New semester’s resolution

Regrets from last semester

New Year's Resolution, studying

Right now is the time of year when I look back and think about all the stupid mistakes I made during first semester. Like not keeping up with the textbook readings in Developmental Biology and falling behind by a whole chapter. And then another. And another. And then one more, to make it a nice even number.

While some people look forward and plan ahead for the next semester, I can’t help but look back. So instead of a “New Year’s Resolution” list of the stuff I plan to do next semester, this is a list of the stuff I plan to never do again.

5) Falling behind on the readings, even by a single page. It’s a slippery slope. One reading quickly becomes two, and then three. You know those harmless domesticated bunny rabbits that a couple of pet owners released into the wild? It’s kind of like that.

4) Underestimating the class with a 100 per cent final is a deadly error. There aren’t any assignments, quizzes or midterms to worry about. But even if I’m completely caught up with my other four courses, procrastination is like an infectious disease: it starts with that one class but spreads quickly, devastating my carefully-planned study schedule for all my other classes and labs.

3) Telling my older sister that she needs to relax and close the textbook every once in a while. And then watching her make the Dean’s list every single semester since she started at Waterloo, from my relaxed-but-non-Dean’s-list chair.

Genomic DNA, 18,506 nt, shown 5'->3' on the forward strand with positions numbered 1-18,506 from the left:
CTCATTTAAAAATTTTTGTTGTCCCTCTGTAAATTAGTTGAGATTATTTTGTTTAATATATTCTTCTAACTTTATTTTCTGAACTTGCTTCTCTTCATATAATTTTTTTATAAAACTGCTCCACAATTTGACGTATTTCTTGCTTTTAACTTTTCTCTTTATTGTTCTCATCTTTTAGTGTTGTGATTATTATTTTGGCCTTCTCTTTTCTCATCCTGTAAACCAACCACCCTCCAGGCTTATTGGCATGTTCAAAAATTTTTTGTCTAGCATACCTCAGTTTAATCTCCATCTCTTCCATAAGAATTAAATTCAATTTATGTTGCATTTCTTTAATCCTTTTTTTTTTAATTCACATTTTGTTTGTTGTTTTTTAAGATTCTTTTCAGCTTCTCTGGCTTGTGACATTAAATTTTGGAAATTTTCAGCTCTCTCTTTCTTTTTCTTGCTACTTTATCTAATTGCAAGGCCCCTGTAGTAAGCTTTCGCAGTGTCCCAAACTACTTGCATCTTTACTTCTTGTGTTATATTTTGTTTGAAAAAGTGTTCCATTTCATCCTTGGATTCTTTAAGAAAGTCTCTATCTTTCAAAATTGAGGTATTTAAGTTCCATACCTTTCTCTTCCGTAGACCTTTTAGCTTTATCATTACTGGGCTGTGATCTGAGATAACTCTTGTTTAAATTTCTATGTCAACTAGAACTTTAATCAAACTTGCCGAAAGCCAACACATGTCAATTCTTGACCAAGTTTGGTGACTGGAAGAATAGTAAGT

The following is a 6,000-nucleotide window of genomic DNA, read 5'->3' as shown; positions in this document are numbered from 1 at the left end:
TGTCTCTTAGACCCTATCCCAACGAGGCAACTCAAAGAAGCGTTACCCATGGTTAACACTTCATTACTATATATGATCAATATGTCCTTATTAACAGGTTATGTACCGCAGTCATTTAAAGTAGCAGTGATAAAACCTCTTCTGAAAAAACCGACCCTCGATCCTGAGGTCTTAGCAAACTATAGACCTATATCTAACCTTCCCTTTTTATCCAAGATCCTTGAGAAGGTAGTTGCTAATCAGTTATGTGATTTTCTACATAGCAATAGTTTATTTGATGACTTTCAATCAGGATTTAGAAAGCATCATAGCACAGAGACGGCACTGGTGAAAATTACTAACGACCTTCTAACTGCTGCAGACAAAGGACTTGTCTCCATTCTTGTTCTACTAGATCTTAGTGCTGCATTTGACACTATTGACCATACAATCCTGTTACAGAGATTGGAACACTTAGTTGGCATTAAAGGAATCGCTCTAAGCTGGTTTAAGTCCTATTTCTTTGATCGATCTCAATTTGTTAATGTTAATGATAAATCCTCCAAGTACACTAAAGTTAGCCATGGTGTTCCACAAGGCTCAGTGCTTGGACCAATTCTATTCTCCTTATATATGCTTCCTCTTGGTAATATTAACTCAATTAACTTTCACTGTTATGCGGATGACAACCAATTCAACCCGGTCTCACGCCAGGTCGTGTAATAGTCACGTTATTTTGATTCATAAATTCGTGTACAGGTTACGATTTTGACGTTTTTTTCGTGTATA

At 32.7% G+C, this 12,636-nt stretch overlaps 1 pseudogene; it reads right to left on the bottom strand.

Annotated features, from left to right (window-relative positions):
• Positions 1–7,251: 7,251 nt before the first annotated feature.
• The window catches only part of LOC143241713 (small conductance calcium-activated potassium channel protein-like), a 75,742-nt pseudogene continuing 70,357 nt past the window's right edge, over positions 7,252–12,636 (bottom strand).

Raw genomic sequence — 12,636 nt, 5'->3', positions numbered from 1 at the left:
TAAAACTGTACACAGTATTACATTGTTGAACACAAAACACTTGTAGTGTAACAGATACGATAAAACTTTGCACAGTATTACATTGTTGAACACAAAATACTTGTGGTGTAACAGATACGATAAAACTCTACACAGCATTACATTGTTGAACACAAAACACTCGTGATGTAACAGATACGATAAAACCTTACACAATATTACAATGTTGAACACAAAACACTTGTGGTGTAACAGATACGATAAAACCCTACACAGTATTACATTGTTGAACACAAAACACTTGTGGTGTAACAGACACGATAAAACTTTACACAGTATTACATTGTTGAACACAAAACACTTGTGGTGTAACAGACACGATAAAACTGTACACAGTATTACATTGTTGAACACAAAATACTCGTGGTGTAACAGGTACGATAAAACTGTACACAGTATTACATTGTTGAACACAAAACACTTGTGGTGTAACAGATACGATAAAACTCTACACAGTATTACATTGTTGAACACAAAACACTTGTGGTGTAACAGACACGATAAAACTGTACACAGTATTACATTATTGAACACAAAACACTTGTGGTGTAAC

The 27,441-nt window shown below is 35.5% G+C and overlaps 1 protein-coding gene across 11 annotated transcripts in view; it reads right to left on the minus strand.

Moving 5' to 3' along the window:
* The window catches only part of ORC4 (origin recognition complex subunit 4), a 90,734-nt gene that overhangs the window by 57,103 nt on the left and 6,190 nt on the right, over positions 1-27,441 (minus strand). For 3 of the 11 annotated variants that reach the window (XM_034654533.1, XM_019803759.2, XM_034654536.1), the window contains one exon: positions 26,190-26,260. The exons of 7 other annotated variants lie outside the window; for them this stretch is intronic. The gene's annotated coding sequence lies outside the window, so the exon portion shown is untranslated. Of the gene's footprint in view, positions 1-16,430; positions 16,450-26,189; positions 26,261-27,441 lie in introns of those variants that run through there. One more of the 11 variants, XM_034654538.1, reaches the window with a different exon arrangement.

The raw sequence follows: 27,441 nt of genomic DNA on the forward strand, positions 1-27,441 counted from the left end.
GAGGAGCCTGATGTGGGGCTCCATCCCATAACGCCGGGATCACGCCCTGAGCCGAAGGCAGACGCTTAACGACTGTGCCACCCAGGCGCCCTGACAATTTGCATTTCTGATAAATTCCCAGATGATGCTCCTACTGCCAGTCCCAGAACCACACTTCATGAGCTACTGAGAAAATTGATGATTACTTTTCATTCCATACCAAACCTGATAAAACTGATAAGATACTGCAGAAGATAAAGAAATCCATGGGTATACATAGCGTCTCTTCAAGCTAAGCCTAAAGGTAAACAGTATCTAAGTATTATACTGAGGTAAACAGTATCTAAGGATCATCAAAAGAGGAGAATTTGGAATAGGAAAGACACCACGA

2) Although I still haven’t had the opportunity to test my theory that nobody ever shows up, including the professor, I won’t register for any more early morning classes. The temptation to skip them is much too strong, and oddly enough, professors don’t give any sort of “You actually showed up at 7:00 in the morning” bonus marks.

1) Make a curfew for myself and this time, really stick to it. Operating on less than five hours of sleep actually really is counterproductive. Considering the fact that sleep deprivation is an interrogation strategy, right alongside bright lights and sharp objects, it shouldn’t be part of my study repertoire.